WHO warns measles resurgent as Samoa deaths rise

World Health Organisation warns of a ‘slide back’ in global measles fight amid unprecedented outbreak in Samoa that has killed 55 people

  • WHO medical officer for the western Pacific worried by outbreaks all over world
  • It’s stark reminder of danger of ‘probably most infectious disease known to man’
  • Samoa seen 3,881 people infected and 55 deaths – mostly babies – since October

The World Health Organisation has warned of a ‘slide back’ in the global fight against measles as an outbreak in Samoa continues to ravage the island.

WHO experts said anti-vaccination propaganda was reversing decades of efforts to eradicate the infectious disease.

A total of 55 people have been killed by measles in Samoa since the epidemic began in October – most of whom are babies and children under four.

Another 18 infants are critically ill in hospital and the crisis shows no sign of slowing, with 153 new cases in the past 24 hours.

It now means 3,881 people have been infected on the Pacific island, which is home to just 200,000 residents. 

Jose Hagan, WHO medical officer for the western Pacific, said it was a grim reminder of the danger posed by ‘probably the most infectious disease we know of’.

Samoa officials said a total of 55 people – most of them infants – had died since the measles epidemic began in mid-October

The vast majority of the outbreak has taken place on the island of Upolu, which is known for its white sand beaches

‘Unfortunately the case (to) fatality rate of measles is much higher than people realise,’ he told Radio New Zealand.

‘This is quite a severe disease and we just aren’t used to seeing it, so it comes as quite a surprise when we see how fatal it can be.’

He said the fatality rate in Samoa was less than two per cent, but it has been known to reach five per cent in developing countries.

Mr Hagen said increased access to measles vaccines was estimated to have saved 21million lives over the past 20 years.

‘But we are starting to have a slide back and there are outbreaks happening all over the world in all WHO regions and it’s leading to the virus being exported through international travel,’ he said. 

Cases have skyrocketed in Europe, leading to Britain, Greece, the Czech Republic and Albania all losing their measles-free status in August.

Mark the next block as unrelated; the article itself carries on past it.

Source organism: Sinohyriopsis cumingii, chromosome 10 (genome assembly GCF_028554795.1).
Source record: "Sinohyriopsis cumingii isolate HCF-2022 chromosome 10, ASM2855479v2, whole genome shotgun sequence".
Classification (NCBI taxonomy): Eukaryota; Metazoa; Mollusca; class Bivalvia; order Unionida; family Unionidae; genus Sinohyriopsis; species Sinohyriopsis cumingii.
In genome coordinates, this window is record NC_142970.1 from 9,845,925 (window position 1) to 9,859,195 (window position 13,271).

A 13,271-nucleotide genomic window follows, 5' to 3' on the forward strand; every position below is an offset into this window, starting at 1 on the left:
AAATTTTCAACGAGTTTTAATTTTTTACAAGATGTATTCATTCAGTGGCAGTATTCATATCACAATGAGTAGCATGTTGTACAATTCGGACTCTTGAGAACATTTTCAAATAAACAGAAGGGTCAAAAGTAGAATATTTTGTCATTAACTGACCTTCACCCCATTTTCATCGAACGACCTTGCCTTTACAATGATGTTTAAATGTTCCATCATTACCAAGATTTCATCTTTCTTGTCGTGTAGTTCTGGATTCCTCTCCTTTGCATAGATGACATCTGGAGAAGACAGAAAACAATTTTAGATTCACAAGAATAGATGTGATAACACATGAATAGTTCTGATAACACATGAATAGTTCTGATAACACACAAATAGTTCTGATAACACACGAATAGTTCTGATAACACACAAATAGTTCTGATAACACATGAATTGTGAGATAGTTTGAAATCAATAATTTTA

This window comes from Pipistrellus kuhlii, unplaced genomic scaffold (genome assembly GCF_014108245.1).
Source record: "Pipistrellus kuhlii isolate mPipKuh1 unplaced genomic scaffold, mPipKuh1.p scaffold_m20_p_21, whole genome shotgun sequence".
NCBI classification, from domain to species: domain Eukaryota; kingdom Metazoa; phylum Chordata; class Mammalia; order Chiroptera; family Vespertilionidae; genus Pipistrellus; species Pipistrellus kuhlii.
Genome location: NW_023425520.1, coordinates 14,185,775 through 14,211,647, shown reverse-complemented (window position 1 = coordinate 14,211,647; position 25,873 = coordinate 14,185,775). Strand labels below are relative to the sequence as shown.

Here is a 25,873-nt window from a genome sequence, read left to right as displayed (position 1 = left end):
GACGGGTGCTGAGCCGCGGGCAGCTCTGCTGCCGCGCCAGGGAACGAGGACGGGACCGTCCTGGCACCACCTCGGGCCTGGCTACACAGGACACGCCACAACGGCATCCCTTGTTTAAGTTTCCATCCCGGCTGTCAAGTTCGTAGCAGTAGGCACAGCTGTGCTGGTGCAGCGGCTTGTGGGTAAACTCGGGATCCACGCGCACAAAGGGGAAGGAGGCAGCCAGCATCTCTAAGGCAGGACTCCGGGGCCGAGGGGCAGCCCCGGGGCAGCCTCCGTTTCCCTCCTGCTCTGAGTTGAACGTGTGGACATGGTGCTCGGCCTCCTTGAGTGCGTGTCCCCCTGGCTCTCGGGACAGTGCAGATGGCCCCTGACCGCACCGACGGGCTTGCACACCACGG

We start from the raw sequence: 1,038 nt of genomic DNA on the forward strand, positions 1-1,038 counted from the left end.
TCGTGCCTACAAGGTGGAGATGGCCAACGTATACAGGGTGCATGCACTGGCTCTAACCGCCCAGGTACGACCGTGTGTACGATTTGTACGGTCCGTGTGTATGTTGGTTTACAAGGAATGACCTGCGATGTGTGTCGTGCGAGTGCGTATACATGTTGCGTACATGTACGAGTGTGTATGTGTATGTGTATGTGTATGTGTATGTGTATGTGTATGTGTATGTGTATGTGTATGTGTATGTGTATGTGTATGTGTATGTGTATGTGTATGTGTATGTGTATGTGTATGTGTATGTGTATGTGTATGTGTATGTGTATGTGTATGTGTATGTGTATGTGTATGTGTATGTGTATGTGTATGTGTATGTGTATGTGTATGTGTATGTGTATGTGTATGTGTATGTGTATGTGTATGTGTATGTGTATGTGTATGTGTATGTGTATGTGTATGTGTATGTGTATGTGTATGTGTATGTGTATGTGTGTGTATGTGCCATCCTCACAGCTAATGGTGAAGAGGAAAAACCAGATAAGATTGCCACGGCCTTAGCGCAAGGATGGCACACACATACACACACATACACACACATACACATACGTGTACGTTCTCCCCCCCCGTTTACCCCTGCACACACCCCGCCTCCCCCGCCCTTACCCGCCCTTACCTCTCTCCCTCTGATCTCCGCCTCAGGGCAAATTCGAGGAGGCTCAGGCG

The US narrowly maintained its ‘measles eliminated’ status a few months later, despite experiencing its worst outbreak since 1992.

The WHO has pointed to various reasons for declining immunisation rates including lack of access to healthcare and complacency about the need to vaccinate.

Another major factor, which has been cited by the WHO as a reason for the severity of the Samoa outbreak, is misinformation about immunisation from anti-vaccine campaigners.

Samoa declared a national emergency last month, closing all schools and banning children from going out in public.

It has shut down government to focus on vaccinating its entire population – only a third of which were immunised against measles. 

Samoan Prime Minister Tuilaepa Sailele Malielegaoi this week said it was the only answer to the epidemic.  

Measles is a life-threatening and highly contagious virus that results in a large rash (stock image of measles)

Most of the victims in Samoa have been babies and young children, including 23 who hadn’t reached their first birthday yet, and the rest aged between one and four.

Officials blamed an anti-vaccination movement for causing jab rates to plummet – in 2018 only a third of children under five had theirs.

They believe the virus was spread by a traveller from New Zealand, which suffered a measles outbreak in September

Fears were raised about the MMR vaccination last year when two babies died within minutes of receiving the jab.

The government briefly suspended its immunisation programme while the cases were investigated.

When it later emerged the babies were killed by a medical blunder, the public’s trust in the jab had already been dented.

A team of British doctors and nurses were dispatched to the pacific nation last week to help tackle the crisis.

The group of 13 left for the Pacific nation from Manchester Airport to the main hospital in Samoa’s capital Apia to treat infected children.


Measles is a highly contagious viral infection that spreads easily from an infected person by coughing, sneezing or even just breathing.

Symptoms develop between six and 19 days after infection, and include a runny nose, cough, sore eyes, a fever and a rash.

The rash appears as red and blotchy marks on the hairline that travel down over several days, turning brown and eventually fading. 

Some children complain of disliking bright lights or develop white spots with red backgrounds on their tongue.

In one in 15 cases, measles can cause life-threatening complications including pneumonia, convulsions and encephalitis.

Dr Ava Easton, chief executive of the Encephalitis Society told MailOnline: ‘Measles can be very serious. 

‘[It] can cause encephalitis which is inflammation of the brain. 

‘Encephalitis can result in death or disability.’

Treatment focuses on staying hydrated, resting and taking painkillers, if necessary.

Measles can be prevented by receiving two vaccinations, the first at 13 months old and the second at three years and four months to five years old.

Source: Great Ormond Street Hospital 

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